Anemia-Buster Green Smoothie

This green smoothie was made with:

1 cup coconut water

1 cup baby spinach

1 banana (I counted this as 1 cup of fruit)

1/2 cup green grapes

3 tablespoons hemp hearts

This smoothie turned out to be very creamy and very smooth. It certainly didn’t taste like a vegetable drink.

Now that I’ve been drinking quite a number of green smoothies, I’ve become more adventurous. Inspired by a recipe in 365 Vegan Smoothies, I made this green smoothie. As you will notice, it has twice as much vegetables as in the Master Recipe:


This is what I call “Anemia-Buster Smoothie,” because it has more than 50% the RDA for iron (based on my own estimates).

Anemia-Buster Smoothie

This iron-rich green smoothie has:

1 cup coconut milk beverage

1 cup baby kale

1 cup baby spinach

1 orange (segments only)

1/2 avocado

1 banana

3 tablespoons hemp hearts

Baby kale and baby spinach are both rich in iron, and the vitamin C in the orange enhances the absorption of iron. I thought the amount of liquid in the orange would let me use less than 1 cup of coconut milk beverage. But then again, the avocado made the drink too thick, so I still ended up using about a cup of liquid.

Green Smoothie Preparation

In case you’re wondering, this is how I blend all the ingredients:

First, I pour the liquid. Then I drop in my booster, which is usually hemp hearts. This lets them soften in the liquid so they get ground into smaller pieces better. Then I add the greens, pushing them in with a spatula. Finally, I add the fruits, sliced into about 1/2- to 1-inch pieces.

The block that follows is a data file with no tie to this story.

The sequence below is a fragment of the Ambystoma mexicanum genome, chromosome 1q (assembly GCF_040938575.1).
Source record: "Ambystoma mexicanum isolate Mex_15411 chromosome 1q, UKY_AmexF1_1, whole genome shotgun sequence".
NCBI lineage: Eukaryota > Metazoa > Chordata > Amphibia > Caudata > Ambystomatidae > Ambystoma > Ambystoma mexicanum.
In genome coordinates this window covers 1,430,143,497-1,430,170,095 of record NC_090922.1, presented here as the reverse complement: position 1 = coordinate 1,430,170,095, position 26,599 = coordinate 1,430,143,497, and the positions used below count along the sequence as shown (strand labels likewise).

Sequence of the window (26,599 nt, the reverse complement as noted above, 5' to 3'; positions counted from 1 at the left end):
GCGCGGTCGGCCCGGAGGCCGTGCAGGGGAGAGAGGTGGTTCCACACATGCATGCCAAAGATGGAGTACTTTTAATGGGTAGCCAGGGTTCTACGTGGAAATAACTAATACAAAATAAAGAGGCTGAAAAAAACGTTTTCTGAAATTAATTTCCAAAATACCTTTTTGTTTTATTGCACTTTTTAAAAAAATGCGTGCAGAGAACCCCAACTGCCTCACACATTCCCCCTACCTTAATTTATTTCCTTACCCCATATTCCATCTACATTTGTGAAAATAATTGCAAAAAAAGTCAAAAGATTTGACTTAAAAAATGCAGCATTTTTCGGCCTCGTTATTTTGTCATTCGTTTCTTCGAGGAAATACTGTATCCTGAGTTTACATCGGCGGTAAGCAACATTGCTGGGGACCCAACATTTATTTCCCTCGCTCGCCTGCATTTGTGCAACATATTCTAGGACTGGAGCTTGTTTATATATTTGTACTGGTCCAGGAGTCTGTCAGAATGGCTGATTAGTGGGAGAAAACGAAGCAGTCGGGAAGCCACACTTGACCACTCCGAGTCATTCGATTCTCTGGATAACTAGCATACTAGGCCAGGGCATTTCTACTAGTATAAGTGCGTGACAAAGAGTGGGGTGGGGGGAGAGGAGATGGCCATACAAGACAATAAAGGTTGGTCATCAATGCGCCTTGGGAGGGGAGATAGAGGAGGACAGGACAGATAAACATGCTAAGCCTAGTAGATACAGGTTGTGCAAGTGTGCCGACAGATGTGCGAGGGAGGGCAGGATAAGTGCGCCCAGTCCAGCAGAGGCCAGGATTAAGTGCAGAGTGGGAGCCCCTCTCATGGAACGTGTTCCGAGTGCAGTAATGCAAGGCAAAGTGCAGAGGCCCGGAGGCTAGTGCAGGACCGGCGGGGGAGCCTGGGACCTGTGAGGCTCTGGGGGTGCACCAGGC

I close the lid of my blender, and pulse a few times until all the ingredients have settled on the bottom of the jar and have been chopped into smaller pieces. Then I pulse in longer spurts (I can only keep the Ninja running for a maximum of 15 seconds at most, at a time). One or twice, I open the lid and scrape the sides of the blender jar, then pulse some more.

Sometimes, I taste a small amount of the smoothie and add a bit more liquid if it’s too thick. After one or two more pulses, it’s ready!

By the way, according to Health Canada, one serving of fruit or vegetable is equivalent to 1 cup. Therefore, one serving of this Green Smoothie Master Recipe contains 2 servings of vegetable and 3 servings of fruit. Isn’t that an easy way to get more fruits and veggies into your diet?

As I mentioned above, I started drinking green smoothies daily so I can get my iron levels up to normal — and at the same time overcome the tendency of iron pills to cause constipation. So far, I’ve been successful in the latter. I’ll have to wait a few weeks to find out if my iron levels have gone up.

An unexpected benefit of all these green smoothies is that I’ve been eating a lot less chocolate and non-nutritious foods. This is because 16 oz of green smoothie is very filling. In fact, I have to drink it in place of a meal. It makes me so satiated that I have not been looking for my usual chocolaty after-lunch treat. Well, that certainly was NOT part of the plan! But if it means getting healthier without feeling deprived, well, then I’m all for it.

Do You Drink Green Smoothies?

How about you, do you drink green smoothies regularly? If so, what recipes do you rely on? Do you use a similar master recipe? What are your favourite ingredients? What benefits have you experienced so far?

Do share your experiences, tips, and advice in the comments below.


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Alexis Rodrigo